Making your backyard safe may require a stroll around the area with eyes wide open:
1. Check for Small Objects
Check the lawn for stones, glass and other debris. When children run, they fall, and like to roll around. While a small stone could cause a minor “ouch,” a piece of glass could turn into a more serious accident. Toddlers are also in the habit of putting everything in their mouth. Since landscaping absorbs any chemical treatments, if you have recently used any, be vigilant that young children do not put any plant material in their mouth.
Lock up all chemicals. Weed killers and lawn and plant fertilizers may have turned your backyard into a dream come true, but in the hands of a child these dangerous poisons could become your worst nightmare.
3. Garden Equipment
While you’re at it, equipment like the lawnmower, weed eater, rake, trimmer, or any other potentially dangerous equipment should be stored in the garage or another area that can be locked.
4. Playing Equipment
A swing set can provide hours of fun, but only if the equipment is safely secured. If the seat of the swing set is made of wood, consider replacing it was plastic. With plastic there is no chance of splinters sticking legs or hands. Replace worn or frayed ropes and replace them with safer steel chains.
Check climbing structures to ensure that nuts and bolts are secure. Create a soft surface under the swing set or climbing structure to prevent scrapes and bruises. Sand or grass is preferable over stones or cement.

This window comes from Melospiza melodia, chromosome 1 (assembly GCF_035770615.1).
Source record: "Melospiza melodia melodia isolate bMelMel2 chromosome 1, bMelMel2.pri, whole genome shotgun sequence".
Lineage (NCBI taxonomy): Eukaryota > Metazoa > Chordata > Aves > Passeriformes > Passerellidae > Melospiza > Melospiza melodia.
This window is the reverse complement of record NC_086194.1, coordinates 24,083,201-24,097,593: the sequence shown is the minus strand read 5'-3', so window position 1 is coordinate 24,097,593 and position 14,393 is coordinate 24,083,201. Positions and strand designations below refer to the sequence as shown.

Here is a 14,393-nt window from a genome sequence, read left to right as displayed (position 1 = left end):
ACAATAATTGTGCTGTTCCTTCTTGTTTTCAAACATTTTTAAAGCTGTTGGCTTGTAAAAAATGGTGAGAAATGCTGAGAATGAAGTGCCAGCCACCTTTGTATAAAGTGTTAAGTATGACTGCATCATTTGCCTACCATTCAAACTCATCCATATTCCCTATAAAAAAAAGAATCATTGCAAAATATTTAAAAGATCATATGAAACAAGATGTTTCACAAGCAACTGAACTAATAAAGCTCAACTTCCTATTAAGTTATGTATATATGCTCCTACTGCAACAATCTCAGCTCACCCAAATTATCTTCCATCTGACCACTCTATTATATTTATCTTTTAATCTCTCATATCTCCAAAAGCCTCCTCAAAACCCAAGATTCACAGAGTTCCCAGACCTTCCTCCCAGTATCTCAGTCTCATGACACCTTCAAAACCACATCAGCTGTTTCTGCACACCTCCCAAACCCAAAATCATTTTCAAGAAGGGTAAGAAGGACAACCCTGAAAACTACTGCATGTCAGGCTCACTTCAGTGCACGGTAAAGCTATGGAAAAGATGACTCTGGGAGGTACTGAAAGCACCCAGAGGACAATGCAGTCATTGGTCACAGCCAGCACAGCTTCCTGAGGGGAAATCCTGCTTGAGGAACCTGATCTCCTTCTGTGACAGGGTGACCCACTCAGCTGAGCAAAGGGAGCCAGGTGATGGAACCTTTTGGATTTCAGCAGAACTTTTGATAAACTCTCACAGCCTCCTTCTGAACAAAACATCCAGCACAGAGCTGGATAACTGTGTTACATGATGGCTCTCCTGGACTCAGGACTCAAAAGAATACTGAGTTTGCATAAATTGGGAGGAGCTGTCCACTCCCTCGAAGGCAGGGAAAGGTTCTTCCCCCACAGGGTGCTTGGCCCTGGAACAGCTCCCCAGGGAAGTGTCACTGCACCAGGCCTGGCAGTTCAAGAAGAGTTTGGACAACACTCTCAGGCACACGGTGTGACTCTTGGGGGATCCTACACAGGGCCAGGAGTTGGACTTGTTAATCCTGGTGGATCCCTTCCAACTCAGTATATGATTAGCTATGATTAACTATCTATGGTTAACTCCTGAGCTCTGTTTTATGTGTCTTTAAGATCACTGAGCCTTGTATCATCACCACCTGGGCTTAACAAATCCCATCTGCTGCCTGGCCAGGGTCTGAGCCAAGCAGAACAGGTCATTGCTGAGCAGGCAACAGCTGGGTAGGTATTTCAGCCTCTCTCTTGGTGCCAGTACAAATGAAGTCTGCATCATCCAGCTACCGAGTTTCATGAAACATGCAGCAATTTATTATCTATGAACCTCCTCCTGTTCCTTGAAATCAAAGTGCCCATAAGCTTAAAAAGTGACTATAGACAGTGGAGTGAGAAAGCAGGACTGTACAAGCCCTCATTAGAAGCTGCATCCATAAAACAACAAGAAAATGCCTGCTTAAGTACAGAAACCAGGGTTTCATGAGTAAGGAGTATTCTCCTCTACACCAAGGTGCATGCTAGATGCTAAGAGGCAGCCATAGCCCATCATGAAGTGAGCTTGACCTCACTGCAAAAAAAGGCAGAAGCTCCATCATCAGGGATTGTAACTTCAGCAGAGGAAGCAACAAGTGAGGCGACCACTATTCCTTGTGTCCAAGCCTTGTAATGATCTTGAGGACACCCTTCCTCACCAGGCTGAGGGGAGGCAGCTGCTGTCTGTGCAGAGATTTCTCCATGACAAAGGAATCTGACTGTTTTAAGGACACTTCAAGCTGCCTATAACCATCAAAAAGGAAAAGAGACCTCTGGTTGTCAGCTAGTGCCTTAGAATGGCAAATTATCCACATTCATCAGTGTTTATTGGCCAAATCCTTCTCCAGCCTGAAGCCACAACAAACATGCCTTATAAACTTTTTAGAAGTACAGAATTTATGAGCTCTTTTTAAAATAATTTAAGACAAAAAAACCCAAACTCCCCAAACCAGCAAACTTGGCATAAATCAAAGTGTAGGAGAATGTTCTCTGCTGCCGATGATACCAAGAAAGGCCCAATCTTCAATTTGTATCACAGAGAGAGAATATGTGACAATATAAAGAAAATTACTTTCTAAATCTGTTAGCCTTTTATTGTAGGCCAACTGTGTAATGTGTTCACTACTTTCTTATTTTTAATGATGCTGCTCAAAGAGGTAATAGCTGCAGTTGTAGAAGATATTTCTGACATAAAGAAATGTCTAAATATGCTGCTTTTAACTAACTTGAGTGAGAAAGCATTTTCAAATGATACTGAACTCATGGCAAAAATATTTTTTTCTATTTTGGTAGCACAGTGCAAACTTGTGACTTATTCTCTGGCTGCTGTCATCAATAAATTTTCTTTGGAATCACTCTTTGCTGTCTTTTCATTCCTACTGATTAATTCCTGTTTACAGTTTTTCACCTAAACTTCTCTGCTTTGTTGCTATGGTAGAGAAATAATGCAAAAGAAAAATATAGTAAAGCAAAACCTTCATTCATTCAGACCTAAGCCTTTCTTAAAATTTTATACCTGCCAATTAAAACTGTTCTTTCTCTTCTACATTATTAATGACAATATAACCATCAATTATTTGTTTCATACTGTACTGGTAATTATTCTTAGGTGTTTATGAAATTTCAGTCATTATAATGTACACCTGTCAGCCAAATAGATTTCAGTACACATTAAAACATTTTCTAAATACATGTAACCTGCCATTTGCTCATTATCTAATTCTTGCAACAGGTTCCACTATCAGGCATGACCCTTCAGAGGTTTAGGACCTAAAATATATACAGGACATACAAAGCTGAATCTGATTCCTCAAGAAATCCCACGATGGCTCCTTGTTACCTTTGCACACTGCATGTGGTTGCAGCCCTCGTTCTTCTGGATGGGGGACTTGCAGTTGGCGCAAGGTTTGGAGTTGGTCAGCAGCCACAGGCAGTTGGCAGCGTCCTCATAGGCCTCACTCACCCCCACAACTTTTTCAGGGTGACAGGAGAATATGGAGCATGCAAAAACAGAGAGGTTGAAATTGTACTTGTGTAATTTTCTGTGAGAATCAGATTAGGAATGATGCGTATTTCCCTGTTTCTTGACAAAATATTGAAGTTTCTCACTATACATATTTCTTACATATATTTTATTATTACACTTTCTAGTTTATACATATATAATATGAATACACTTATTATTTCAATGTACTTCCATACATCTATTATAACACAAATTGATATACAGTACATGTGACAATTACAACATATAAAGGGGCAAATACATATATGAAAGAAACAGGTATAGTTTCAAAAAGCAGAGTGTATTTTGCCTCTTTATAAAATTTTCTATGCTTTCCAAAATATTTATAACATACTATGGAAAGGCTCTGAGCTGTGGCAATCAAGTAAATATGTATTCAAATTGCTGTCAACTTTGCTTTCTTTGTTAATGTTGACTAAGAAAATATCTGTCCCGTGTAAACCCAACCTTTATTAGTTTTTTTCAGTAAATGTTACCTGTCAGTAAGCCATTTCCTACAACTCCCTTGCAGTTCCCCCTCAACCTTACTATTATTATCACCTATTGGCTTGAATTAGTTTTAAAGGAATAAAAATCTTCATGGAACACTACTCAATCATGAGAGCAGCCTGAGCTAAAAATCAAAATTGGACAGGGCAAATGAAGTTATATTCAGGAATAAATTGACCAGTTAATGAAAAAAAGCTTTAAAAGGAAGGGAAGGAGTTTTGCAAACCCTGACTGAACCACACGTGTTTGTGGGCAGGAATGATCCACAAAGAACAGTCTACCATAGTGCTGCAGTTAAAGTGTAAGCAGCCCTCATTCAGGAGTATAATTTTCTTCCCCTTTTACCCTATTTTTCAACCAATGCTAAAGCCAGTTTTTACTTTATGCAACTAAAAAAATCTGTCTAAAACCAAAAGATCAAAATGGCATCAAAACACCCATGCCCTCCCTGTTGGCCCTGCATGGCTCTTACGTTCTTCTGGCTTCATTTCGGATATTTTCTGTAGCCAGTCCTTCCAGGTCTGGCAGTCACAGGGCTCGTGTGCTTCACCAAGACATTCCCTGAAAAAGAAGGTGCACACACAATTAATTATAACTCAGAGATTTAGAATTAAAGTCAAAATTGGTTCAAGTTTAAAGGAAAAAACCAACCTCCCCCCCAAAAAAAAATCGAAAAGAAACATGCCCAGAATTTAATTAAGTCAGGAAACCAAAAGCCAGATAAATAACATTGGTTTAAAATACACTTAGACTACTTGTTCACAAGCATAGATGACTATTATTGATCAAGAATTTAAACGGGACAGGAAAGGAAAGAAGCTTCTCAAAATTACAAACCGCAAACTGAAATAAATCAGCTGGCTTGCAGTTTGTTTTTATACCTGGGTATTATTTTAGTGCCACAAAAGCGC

5. Poisonous Flora
You might want to familiarize yourself with the flora you have in your backyard. Are any of the trees, shrubs or flowers poisonous to humans and pets? Making your backyard safe is worth a call to your local nursery.
If you have a pool, it’s important that you make your backyard safe by surrounding the perimeter with a fence high enough to keep small children out of the area. Have a sturdy gate, secured with a lock, and never leave the key in the lock. When the pool is in use, make sure there is always a responsible person around to supervise.
7. Standing Water
Sources such as buckets, ponds and ditches may seem harmless, but it doesn’t take much for a small child to drown. Even above ground pools or plastic kiddie pools should never be left unsupervised.
If you have been using the backyard as an outdoor workshop, look around and pick up your equipment such as a hammer, nails, screws and other small items.
Where it comes to your loved ones, backyard safety is important.